Teams Visit U.S./Mexico Border, Explore Next Step

Makeshift altar

Altar at encampment in Matamoros, Mexico.

First UMC Dallas member Linda Salton offers her first-person experience of Courts and Ports trip

A woman and her young child waited in their tent at an encampment on the Mexican side of the bridge between Matamoros and Brownsville. They had endured a long journey and now were waiting to be called to move to the bridge and then wait again to be called from the bridge to the United States for an initial asylum hearing.

This process could take weeks or months and there was no guarantee that they would be granted asylum. In the midst of this hardship and uncertainty, the woman erected a makeshift altar outside their tent in the encampment.   

This woman was one of the refugees we met when two teams, including Rev. Ann Willet, Rev. Holly Bandel and members and friends of First UMC Dallas traveled to the border. Our trips were part of the Courts and Ports initiative of Texas Impact/Texas Interfaith Center for Public Policy that was previously reported by First UMC McKinney.

Like the team from McKinney, we met with representatives of the ACLU, monitored hearings at the U.S. District Court for the Southern District of Texas, visited La Posada Providencia Shelter in San Benito, volunteered at the Sacred Heart Catholic Charities Humanitarian Respite Center in McAllen and met refugees waiting for initial hearings on the bridge between Brownsville and Matamoros.  We also visited a portion of the wall separating the U.S. from Mexico. 

Group pictureIn court, we monitored the hearings for more than 70 individuals who had been arrested after entering the United States illegally. All were shackled and, except for five or six who had separate counsel, all had the same public defender. Nearly all of the defendants were from Mexico and Central American countries, and they shared with the court their stories of hardship and fear for their families if they remained in their home countries.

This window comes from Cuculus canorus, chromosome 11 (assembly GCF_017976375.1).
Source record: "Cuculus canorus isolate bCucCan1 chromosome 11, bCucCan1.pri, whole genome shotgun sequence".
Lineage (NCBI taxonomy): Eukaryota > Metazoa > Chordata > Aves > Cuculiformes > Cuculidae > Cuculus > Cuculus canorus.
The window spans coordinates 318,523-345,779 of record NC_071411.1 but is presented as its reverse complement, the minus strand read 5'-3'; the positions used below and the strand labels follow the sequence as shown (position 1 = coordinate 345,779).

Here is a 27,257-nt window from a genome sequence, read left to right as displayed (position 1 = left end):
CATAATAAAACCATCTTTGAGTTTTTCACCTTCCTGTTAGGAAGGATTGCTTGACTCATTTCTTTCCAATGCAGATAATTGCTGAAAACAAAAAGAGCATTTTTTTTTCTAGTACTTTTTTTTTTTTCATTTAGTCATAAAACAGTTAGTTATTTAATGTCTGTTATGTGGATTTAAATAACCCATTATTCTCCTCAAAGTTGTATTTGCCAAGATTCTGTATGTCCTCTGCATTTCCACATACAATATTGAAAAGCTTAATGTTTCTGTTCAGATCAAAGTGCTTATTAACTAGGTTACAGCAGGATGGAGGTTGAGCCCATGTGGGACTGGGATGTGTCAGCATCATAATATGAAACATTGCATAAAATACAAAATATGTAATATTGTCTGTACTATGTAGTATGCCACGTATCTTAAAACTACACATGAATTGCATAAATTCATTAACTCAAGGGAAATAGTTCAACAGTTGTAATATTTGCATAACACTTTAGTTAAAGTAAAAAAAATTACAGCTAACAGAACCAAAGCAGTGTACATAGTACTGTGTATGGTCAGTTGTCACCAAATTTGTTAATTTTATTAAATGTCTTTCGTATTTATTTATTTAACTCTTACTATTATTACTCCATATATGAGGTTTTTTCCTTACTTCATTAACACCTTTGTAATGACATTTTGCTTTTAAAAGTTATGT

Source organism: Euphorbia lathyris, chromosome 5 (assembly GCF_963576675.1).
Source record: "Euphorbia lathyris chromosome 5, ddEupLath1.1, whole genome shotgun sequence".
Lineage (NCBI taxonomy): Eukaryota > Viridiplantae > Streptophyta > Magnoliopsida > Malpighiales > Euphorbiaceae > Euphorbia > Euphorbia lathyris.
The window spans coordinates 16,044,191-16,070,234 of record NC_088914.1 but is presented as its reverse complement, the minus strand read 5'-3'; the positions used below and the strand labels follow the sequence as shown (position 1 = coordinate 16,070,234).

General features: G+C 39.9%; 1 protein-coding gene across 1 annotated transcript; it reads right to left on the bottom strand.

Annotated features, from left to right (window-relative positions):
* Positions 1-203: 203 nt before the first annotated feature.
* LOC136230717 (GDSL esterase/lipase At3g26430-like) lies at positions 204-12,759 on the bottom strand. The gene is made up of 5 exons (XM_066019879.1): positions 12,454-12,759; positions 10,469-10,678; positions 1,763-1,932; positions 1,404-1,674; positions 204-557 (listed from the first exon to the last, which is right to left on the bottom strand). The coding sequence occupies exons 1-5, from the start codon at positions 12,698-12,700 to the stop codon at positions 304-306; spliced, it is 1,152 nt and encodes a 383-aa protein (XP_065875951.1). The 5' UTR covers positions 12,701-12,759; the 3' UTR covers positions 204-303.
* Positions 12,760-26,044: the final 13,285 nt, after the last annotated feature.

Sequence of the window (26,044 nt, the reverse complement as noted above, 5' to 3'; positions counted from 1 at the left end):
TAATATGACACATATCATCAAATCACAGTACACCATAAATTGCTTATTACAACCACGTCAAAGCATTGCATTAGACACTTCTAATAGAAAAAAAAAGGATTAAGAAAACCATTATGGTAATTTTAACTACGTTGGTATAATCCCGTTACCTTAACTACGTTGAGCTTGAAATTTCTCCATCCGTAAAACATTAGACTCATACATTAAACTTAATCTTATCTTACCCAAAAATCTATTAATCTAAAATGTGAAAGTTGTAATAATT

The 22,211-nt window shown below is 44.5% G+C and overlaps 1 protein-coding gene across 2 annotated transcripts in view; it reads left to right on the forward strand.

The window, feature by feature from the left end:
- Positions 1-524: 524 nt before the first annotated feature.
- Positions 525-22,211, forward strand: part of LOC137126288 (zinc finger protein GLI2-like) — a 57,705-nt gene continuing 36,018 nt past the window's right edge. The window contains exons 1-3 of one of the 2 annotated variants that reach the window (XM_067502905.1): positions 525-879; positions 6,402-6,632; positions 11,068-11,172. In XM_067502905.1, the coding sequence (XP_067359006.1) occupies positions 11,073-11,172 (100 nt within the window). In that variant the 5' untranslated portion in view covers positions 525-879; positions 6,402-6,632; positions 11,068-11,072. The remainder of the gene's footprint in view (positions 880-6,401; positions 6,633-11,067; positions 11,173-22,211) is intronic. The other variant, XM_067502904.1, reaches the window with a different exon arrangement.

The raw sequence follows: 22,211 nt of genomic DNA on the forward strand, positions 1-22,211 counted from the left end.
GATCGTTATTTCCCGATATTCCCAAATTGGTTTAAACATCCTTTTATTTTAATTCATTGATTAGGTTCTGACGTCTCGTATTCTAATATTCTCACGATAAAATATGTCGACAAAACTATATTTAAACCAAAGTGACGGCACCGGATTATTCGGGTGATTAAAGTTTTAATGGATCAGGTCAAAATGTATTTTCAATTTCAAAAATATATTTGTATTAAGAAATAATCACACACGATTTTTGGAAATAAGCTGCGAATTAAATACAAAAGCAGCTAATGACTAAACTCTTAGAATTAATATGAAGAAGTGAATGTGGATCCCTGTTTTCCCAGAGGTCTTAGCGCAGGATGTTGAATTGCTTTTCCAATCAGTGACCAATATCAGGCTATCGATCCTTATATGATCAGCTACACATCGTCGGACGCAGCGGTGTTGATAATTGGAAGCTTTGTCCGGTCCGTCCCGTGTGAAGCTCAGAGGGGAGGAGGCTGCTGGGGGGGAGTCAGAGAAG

A few stated that they were requesting asylum and were turned over to immigration officials, where they could plead their cases of “credible fear.” All of the others were put on probation and would be deported. We were in court for over four hours and the visitors and court personnel were given a break to use the bathrooms, but the defendants remained shackled in the courtroom. 

The Sacred Heart Catholic Charities Humanitarian Respite Center, run by Sister Norma Pimental, assists refuges who have been released from detention centers, have not yet been granted asylum hearings and will travel to be with family while awaiting those hearings. Two hundred fifty Hondurans arrived at the Center while we were there, and we assisted readying them for the bus ride to wherever their relatives were. One team member handed out shoelaces as those had been taken when the individuals were detained. Another volunteer assisted a 4-year old girl with a shower as the child was traveling with her father and he could not go in the shower with her. 

On the bridge between Brownsville and Matamoros, Mexico, there is a tent sheltering those who have been called for initial asylum hearings but who have not yet been admitted to the United States for those hearings. At the time of our first team’s visit, there was a woman who had been on the bridge for 14 days. The tent has no bathroom facilities, and those who are sheltered there rely on religious and other groups to provide them with food and other necessities.

We provided a lunch of rice and beans, and some diapers. Although those on the bridge had already waited many days or weeks to be called for their interviews with United States immigration officials, no one was in the interview rooms on the U.S. side of the border when we crossed back to the U.S.  

Both groups were moved by our experiences and want to do more. We believe it is important for us to advocate for changing a system that is back-logged and seems almost impossible to navigate, resulting in the suffering of those attempting to enter the United States. We will meet with immigration attorneys to better understand the current law and regulations and how we can effectively advocate for change.

It is clear to us that the humanitarian organizations on the border are providing vital services to those in need, and we will work with local organizations such as Justice For Our Neighbors and others to provide services to asylum seekers and refugees in the DFW area. 

We will continue to share our experiences with our congregations and others in our communities and encourage others to participate in Courts and Ports.

Published: Monday, March 18, 2019